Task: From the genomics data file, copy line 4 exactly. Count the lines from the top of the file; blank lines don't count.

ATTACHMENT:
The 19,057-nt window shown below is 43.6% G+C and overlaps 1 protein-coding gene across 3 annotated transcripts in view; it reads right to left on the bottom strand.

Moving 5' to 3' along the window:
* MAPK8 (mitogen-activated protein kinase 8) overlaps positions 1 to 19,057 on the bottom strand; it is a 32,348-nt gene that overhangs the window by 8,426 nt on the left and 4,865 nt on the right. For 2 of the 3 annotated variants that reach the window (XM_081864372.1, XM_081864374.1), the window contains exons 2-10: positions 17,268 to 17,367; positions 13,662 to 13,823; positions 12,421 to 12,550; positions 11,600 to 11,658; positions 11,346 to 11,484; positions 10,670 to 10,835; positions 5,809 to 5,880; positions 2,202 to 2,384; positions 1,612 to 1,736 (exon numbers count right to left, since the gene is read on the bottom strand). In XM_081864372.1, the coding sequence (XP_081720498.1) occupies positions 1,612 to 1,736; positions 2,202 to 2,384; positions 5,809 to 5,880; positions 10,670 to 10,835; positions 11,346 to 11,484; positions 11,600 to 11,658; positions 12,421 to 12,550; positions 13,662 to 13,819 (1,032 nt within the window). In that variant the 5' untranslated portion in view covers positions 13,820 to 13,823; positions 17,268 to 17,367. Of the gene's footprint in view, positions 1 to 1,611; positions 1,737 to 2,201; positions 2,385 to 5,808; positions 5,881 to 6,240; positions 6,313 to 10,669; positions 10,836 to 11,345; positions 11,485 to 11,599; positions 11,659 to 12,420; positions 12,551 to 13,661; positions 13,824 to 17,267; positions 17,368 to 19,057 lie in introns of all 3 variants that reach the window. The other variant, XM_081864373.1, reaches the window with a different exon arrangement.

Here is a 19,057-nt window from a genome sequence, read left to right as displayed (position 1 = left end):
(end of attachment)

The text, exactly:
Here is a 19,057-nt window from a genome sequence, read left to right as displayed (position 1 = left end):